Can you give me the name of a book that dramatizes bedbugs? (1944)
We have not found any books that dramatize the lowly bedbug. Bedbugs, though traumatic to many who encounter them, are rather undramatic insects. They quietly drink blood, leaving itchy bites on their victims, but are not known to transmit or spread disease. They are certain to make one uneasy though. One would like to think that, in Melville’s Moby-Dick, Ishmael and Queequeg take turns harpooning bedbugs, but as we know, they turned their attention to a certain whale.
When one travels west in the U.S. and crosses the desert, does one cross on camels? (1946)
If the United States Army had their way perhaps. According to an entry in The New Encyclopedia of the American West, in 1855 the U.S. Army held about 75 camels at Camp Verde, Texas. Secretary of War Jefferson Davis thought they would serve as good pack trains and he was right. The experiment however did not gain much popularity and by the time the Civil War began the project was abandoned. Want to read more on the topic? NYPL has the following in our collection: Three Caravans to Yuma: The Untold Story of Bactrian Camels in Western America, by Harlan D. Fowler.
What time does a bluebird sing? (1944)
Well, the eastern bluebird sings whenever it is motivated to. Most often, males are motivated by seeing nice female bluebirds they want to court, or seeing them laying eggs (at which time they sing softly, which is sweet). Females are motivated to sing more rarely, but may do so when they see predators.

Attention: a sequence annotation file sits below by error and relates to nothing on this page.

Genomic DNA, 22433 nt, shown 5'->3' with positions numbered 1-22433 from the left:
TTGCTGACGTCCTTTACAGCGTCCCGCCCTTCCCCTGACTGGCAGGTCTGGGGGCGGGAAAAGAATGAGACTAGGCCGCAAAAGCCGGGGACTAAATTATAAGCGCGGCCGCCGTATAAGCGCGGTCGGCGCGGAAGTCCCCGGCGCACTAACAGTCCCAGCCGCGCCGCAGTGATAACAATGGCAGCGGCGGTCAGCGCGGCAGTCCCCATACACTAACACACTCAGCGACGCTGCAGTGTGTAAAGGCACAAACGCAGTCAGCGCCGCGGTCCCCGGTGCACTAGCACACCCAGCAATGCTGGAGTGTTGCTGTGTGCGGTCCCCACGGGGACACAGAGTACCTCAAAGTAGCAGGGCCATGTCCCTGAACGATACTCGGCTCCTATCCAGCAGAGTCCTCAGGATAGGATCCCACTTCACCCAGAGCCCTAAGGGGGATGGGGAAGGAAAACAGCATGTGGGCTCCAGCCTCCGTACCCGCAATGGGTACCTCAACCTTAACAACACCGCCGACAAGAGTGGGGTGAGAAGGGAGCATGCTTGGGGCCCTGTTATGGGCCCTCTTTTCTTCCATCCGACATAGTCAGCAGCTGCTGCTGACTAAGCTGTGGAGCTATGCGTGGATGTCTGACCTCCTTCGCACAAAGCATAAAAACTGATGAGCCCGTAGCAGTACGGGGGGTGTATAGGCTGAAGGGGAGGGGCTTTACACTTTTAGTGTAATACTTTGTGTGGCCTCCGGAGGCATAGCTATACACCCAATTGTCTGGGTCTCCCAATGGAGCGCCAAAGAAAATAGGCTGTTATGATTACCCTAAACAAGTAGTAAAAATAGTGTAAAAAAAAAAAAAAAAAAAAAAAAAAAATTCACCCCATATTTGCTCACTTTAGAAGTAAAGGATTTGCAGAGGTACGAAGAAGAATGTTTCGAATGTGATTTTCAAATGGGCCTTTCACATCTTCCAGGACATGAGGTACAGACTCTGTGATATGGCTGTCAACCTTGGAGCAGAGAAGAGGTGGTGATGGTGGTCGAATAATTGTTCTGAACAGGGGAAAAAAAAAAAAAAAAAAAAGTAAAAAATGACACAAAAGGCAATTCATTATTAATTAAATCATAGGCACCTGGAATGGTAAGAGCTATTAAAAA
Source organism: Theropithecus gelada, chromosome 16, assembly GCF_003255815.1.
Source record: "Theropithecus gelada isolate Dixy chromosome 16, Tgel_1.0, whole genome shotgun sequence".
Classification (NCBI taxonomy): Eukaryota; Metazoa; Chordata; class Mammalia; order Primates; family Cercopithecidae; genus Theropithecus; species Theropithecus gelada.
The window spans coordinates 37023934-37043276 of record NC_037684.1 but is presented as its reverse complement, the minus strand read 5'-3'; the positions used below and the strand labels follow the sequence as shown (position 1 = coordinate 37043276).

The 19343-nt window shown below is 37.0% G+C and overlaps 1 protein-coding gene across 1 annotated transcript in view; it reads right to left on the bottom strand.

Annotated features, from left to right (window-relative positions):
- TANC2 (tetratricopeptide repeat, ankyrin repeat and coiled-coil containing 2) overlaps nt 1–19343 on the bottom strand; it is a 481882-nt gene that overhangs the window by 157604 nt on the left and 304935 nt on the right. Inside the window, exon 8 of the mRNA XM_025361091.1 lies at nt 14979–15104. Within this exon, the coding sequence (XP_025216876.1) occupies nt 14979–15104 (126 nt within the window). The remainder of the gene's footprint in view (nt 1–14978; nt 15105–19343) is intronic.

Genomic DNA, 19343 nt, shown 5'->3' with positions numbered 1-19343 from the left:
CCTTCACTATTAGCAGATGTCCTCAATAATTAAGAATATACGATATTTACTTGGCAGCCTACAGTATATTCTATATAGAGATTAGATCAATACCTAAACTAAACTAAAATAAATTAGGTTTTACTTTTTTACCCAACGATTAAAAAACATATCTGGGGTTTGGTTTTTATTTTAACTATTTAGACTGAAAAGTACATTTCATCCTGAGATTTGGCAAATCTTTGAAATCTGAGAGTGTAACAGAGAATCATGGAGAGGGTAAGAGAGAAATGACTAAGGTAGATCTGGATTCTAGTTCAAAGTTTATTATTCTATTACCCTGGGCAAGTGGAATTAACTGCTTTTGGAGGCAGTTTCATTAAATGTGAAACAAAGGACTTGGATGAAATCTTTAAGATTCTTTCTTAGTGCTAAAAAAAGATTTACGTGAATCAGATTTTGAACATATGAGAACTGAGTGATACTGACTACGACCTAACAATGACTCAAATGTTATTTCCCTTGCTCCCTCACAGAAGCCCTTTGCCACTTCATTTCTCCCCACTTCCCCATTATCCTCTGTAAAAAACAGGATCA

You can hear their recorded song at the website of the Cornell Lab of Ornithology and learn more through Vassar College’s page as well.
When writing to a sailor, should one always spell the word “weigh” as in “Anchors Aweigh” out of courtesy, even when it is usually spelled “way”? (1945)
While the Library carries books on etiquette (Emily Post, Amy Vanderbilt, Judith Martin, aka, Miss Manners, etc.), and books on the ways and manners of mariners (To Swear Like a Sailor: Maritime Culture in America, 1750–1850, by Paul A. Gilje, 2016), we don’t see any sources that describe what, if any, special conventions should be adhered to when corresponding with a sailor and using the word “way.” If you are a scrim-shaw enthusiast, you could send a message on that or you could just enclose your message in corked bottle because any “weigh” you do it should be fine.
What kind of apple did Eve eat? (1956)
The Bible fails to identify the varietal type of fruit, noting only that it was “seeded.” (It is depicted as a pomegranate and not an apple in all early representations.) The actual type of apple, however, is irrelevant to understanding the parable. The fruit symbolized the knowledge of good and evil. In this librarian’s opinion, that sounds sinfully delicious.